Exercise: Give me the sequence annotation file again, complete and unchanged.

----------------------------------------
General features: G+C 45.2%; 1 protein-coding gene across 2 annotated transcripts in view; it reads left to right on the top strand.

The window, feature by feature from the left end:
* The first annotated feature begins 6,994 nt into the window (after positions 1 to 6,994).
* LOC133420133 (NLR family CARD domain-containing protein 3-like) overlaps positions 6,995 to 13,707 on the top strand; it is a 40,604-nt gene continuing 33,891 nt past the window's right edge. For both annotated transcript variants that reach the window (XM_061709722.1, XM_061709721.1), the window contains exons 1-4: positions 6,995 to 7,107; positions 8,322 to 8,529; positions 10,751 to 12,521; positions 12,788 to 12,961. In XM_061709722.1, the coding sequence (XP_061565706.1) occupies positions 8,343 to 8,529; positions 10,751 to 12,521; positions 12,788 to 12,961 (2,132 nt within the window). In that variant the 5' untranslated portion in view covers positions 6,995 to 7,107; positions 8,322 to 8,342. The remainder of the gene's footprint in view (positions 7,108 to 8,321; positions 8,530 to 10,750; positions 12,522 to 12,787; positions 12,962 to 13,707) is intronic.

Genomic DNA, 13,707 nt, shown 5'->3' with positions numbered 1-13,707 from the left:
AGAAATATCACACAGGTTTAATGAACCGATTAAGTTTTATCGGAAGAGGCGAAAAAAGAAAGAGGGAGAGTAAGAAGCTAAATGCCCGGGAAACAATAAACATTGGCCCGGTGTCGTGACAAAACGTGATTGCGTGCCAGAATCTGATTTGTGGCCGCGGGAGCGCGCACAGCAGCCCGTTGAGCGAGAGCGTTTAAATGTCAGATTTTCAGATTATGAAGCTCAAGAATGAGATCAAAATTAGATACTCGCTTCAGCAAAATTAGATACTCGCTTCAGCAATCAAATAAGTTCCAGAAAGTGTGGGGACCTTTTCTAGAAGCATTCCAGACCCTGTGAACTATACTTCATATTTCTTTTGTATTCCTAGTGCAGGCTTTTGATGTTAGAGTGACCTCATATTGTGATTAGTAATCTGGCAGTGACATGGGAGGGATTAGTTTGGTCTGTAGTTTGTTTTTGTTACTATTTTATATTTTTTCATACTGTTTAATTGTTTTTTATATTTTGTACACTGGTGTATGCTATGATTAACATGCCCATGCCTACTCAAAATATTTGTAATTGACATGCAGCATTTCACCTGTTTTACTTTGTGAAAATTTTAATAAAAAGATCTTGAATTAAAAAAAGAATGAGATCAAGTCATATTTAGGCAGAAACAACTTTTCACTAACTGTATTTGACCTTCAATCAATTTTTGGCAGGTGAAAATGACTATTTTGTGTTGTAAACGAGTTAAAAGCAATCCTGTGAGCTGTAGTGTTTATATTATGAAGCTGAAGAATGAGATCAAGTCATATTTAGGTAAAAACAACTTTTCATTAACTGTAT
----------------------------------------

General features: G+C 45.2%; 1 protein-coding gene across 2 annotated transcripts in view; it reads left to right on the top strand.

The window, feature by feature from the left end:
* The first annotated feature begins 6,994 nt into the window (after positions 1 to 6,994).
* LOC133420133 (NLR family CARD domain-containing protein 3-like) overlaps positions 6,995 to 13,707 on the top strand; it is a 40,604-nt gene continuing 33,891 nt past the window's right edge. For both annotated transcript variants that reach the window (XM_061709722.1, XM_061709721.1), the window contains exons 1-4: positions 6,995 to 7,107; positions 8,322 to 8,529; positions 10,751 to 12,521; positions 12,788 to 12,961. In XM_061709722.1, the coding sequence (XP_061565706.1) occupies positions 8,343 to 8,529; positions 10,751 to 12,521; positions 12,788 to 12,961 (2,132 nt within the window). In that variant the 5' untranslated portion in view covers positions 6,995 to 7,107; positions 8,322 to 8,342. The remainder of the gene's footprint in view (positions 7,108 to 8,321; positions 8,530 to 10,750; positions 12,522 to 12,787; positions 12,962 to 13,707) is intronic.

Genomic DNA, 13,707 nt, shown 5'->3' with positions numbered 1-13,707 from the left:
AGAAATATCACACAGGTTTAATGAACCGATTAAGTTTTATCGGAAGAGGCGAAAAAAGAAAGAGGGAGAGTAAGAAGCTAAATGCCCGGGAAACAATAAACATTGGCCCGGTGTCGTGACAAAACGTGATTGCGTGCCAGAATCTGATTTGTGGCCGCGGGAGCGCGCACAGCAGCCCGTTGAGCGAGAGCGTTTAAATGTCAGATTTTCAGATTATGAAGCTCAAGAATGAGATCAAAATTAGATACTCGCTTCAGCAAAATTAGATACTCGCTTCAGCAATCAAATAAGTTCCAGAAAGTGTGGGGACCTTTTCTAGAAGCATTCCAGACCCTGTGAACTATACTTCATATTTCTTTTGTATTCCTAGTGCAGGCTTTTGATGTTAGAGTGACCTCATATTGTGATTAGTAATCTGGCAGTGACATGGGAGGGATTAGTTTGGTCTGTAGTTTGTTTTTGTTACTATTTTATATTTTTTCATACTGTTTAATTGTTTTTTATATTTTGTACACTGGTGTATGCTATGATTAACATGCCCATGCCTACTCAAAATATTTGTAATTGACATGCAGCATTTCACCTGTTTTACTTTGTGAAAATTTTAATAAAAAGATCTTGAATTAAAAAAAGAATGAGATCAAGTCATATTTAGGCAGAAACAACTTTTCACTAACTGTATTTGACCTTCAATCAATTTTTGGCAGGTGAAAATGACTATTTTGTGTTGTAAACGAGTTAAAAGCAATCCTGTGAGCTGTAGTGTTTATATTATGAAGCTGAAGAATGAGATCAAGTCATATTTAGGTAAAAACAACTTTTCATTAACTGTAT